Winky winky

from the NY Times, Pagan Kennedy (no, not a typo)

“The first line of my obituary is going to mention the smiley face,” says Scott Fahlman, who would rather be remembered for his research into artificial intelligence. But like it or not, Fahlman has become famous for three keystrokes. In 1982, as a young professor at Carnegie Mellon University, he realized the need for a symbol to temper the bickering that plagued online forums. The Internet was just a baby then, and yet already flame wars raged. Fahlman decided that a smiley face could be useful as a “joke marker” (as he called it) to take the sting out of mocking statements or pranks. And so he hunted around the keyboard for a way to make the face. “But what do you use for eyes?” he wondered. Once he found the colon, the rest was easy. He dashed his suggestion off to friends. “I didn’t even proofread the message,” he says.

The emoticon — perhaps one of the first online memes — spread to other campuses, hitching a ride in e-mails. And as the Web expanded in the ’90s, so, too, did the colon-hyphen-parenthesis. “Wherever the Internet went, the smiley face was there within weeks,” Fahlman says. The symbol has endured because it’s a quick way to soothe hurt feelings or express joy. But Fahlman still hears complaints that it is a hallmark of lazy writing. His critics tend to raise questions like “Would Shakespeare have used a smiley face?” Yes, Fahlman says, if Shakespeare were around today, thumb-tapping a screed “about parking at the Globe Theater, he might say something intemperate. And then he might think twice about it and want to use an emoticon.”


Tyler Schnoebelen, who has a Ph.D. in linguistics, analyzed millions of Twitter messages to understand how people use emoticons.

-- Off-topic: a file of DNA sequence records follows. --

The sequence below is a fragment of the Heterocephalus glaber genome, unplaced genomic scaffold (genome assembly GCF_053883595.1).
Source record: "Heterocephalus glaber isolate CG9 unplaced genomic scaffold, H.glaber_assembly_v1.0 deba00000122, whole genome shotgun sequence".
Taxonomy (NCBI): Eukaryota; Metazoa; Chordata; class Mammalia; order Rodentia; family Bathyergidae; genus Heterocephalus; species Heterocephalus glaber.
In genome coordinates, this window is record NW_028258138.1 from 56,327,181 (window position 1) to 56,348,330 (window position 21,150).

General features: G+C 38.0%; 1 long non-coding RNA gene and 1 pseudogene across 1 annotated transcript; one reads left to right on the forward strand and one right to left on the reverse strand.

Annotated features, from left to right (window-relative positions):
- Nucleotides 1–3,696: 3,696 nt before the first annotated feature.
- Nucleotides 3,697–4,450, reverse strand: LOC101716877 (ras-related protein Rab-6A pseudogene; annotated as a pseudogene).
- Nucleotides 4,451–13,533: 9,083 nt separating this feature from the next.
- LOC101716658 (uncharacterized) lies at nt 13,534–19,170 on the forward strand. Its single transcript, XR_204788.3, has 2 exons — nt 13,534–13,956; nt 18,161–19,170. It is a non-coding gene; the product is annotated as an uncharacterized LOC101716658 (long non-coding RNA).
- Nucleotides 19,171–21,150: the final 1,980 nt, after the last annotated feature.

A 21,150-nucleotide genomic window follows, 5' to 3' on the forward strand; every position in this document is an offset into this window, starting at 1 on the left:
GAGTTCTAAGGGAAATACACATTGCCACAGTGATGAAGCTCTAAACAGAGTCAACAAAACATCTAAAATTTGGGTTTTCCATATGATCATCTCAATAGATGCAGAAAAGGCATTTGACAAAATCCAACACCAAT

You found that about 10 percent of the tweets in your sample had emoticons in them. Why so many?
In a full paragraph, you might be able to express how you’re feeling. But it becomes harder in a tweet, where you only have a few words.

What is the difference between people who use 🙂 and people who use 🙂 ?
The people who use 🙂 follow a younger set of celebrities. They swear more, and they use spellings like “sooooo” and “loooove.”

What about 😉 ? Is it a flirt?
Yes, we can assume that. It tends to appear near words like “horny,” “attractive,” “hot” and “dirty.” It doesn’t occur near words like “pleasant” or “irritated.” The world of 😉 is sexy.

Do you use emoticons?
Actually, yes, I’ve become a connoisseur of them. I love the :))) — it’s like saying “I’m soooooooo happy.” But I don’t personally use that emoticon, because to me it looks like someone with multiple chins. And over the last year, I’ve been using the 😉 a lot.

So now that you’ve finished this research on the emoticon, you’re ;)-ing a lot?
Yes, now I do more flirting.


Western-style emoticons often read from left to right, as “sideways faces.” Japanese thumb-typists, meanwhile, have invented their own system.

m(_ _)m

Bowing down in apology






Wearing headphones







more …

o(`ω´ )o


Very Upset



I still can’t get over how much faster time goes by these days.  Draw a breath in, K is zombie walking, blow it out, she’s running faster than I can. Granted, that’s not saying much, but we’re talking about time here, not physical prowess.